Subversive, Meta Shows that Reward You for Knowing Anime


There’s an entire genre of anime built around the concept of ‘what if I, a socially-isolated cynic who plays lots of videogames, were suddenly transported to another world that functioned more or less like a videogame?’ the genre is called isekai, and it’s responsible for some of the worst shows ever created. There’s one good one though, Re:Zero, which assumes its audience is familiar with this premise and then continues to steadily dismantle it, carefully attacking its protagonist Subaru’s toxic worldview. It’s also just a fundamentally solid show, complete with detailed world-building, a complex narrative, and excellent aesthetics. If you’re sick of isekai, maybe try just one more.

Re:Zero can be found on Crunchyroll.

The Monogatari Series

Starting with Bakemonogatari and continuing on forever, Monogatari asks the question “can we make an ecchi harem light-novel adaptation that’s actually good?” which is pretty much all you need to know about it. I would never recommend this sprawling series to someone just getting into anime: there are too many scantily-clad fanservice shots and incest jokes to ever explain away to a newcomer. However, there are some very compelling arguments about how Monogatari manages to make its lewd elements pull double-shifts to help tell its stories of trauma and self-loathing, and the core of the series is an incredible blend of experimental visuals and character arcs that are just genuinely good. Just make sure to use headphones for this one.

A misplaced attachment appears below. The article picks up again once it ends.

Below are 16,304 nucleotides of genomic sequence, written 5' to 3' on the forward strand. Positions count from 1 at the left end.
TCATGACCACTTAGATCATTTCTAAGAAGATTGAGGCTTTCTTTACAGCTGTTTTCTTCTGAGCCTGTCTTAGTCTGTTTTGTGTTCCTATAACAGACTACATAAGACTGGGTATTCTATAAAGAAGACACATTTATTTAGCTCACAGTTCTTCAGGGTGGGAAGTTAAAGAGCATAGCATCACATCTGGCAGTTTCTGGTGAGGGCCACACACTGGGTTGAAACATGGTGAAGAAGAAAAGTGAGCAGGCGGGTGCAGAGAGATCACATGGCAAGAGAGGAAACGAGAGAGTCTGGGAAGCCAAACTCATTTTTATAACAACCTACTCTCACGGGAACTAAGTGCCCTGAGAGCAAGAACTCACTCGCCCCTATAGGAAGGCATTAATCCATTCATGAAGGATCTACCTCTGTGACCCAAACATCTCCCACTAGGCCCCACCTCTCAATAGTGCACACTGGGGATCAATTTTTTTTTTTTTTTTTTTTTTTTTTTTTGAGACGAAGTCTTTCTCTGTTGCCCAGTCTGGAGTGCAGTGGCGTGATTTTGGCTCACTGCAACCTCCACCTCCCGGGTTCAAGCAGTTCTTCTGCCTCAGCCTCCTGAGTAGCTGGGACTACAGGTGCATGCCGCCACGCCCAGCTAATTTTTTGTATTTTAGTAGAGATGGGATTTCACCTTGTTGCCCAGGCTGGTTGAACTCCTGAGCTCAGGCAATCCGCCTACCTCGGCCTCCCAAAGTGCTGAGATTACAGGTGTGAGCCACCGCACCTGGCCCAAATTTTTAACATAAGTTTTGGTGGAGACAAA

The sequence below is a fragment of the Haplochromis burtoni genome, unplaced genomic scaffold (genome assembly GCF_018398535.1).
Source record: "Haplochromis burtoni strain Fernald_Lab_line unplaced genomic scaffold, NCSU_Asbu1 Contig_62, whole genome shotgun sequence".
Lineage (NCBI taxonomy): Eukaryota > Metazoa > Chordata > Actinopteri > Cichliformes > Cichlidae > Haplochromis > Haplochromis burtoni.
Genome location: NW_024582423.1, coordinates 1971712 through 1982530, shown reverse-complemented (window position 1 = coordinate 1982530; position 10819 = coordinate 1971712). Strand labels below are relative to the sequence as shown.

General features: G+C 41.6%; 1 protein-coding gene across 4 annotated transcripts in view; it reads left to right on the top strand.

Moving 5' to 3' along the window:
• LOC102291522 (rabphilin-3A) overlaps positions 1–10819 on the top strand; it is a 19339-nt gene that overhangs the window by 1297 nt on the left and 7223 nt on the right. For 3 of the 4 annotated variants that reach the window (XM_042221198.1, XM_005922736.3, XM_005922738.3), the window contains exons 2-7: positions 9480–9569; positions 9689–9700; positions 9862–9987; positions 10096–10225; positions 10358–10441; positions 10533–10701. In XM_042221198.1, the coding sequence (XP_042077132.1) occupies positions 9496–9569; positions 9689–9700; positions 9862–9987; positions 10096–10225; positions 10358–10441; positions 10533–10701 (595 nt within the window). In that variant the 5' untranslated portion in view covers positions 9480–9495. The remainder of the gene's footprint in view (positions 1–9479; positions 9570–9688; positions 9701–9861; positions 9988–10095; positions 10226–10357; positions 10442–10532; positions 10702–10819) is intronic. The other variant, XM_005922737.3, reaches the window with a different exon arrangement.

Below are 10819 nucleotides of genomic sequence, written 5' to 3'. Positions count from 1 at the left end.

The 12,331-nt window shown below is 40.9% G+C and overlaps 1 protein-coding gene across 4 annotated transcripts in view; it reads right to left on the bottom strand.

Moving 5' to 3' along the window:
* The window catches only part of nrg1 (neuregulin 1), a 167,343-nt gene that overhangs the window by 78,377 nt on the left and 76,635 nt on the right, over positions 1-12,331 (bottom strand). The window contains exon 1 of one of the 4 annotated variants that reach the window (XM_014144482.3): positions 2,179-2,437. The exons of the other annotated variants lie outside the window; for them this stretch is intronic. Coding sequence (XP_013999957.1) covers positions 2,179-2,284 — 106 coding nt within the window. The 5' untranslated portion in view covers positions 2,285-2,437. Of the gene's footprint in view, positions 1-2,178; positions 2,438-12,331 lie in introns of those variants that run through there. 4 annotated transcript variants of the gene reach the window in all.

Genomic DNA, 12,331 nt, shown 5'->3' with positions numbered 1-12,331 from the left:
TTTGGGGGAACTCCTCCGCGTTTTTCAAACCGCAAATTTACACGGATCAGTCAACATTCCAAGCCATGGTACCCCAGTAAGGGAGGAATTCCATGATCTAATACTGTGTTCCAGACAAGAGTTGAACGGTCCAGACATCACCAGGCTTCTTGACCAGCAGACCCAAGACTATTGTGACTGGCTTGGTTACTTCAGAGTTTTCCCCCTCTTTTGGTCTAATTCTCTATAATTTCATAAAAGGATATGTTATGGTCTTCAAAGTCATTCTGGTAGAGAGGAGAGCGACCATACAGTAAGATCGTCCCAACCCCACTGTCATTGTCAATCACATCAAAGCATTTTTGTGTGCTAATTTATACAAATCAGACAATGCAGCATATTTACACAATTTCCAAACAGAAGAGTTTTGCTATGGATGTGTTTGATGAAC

The Monogatari Series is scattered across the web. The complete first season (Bakemonogatari) can be found on Funimation, and most of the rest of it is on Crunchyroll. Crunchyroll also has Bakemonogatari, but it’s missing the last few episodes.

Kill La Kill

Kill La Kill is the worst show I’ll recommend, but I can’t pretend I don’t enjoy it. A heartfelt grab-bag of anime tropes with clever writing, Kill La Kill lacks coherent direction and purpose but it sure is fun. Featuring mechas, magical girl transformations, high school as the battleground for intergalactic war, elite fours, tournament arcs, and way too much stripping, Kill La Kill is what would happen if you took all the trashy seasonal shows and threw them in a blender with some vodka. It can be a great time if you don’t look too closely and know when to zone out.

Kill La Kill can be found on Crunchyroll, Netflix, and Hulu.

Gurren Lagann

Made by the same team as Kill La Kill while working for a different studio, Gurren Lagann holds the advantage over its younger sibling of having a coherent story and cleanly executed themes. It’s very much a love-letter to giant robot shows of all shapes and sizes though, so before embarking on the Biggest Adventure Ever with Simon and co I’d recommend having at least dabbled in some giant robot anime. They aren’t too hard to find, I promise. You can still enjoy the show going in without the cultural touchstones, but there’s some genre-savvy short-cutting here that assumes a certain level of familiarity with the general anime process of acquiring and getting inside a large combat machine.

Gurren Lagann can be found on Crunchyroll, Netflix, and Hulu.

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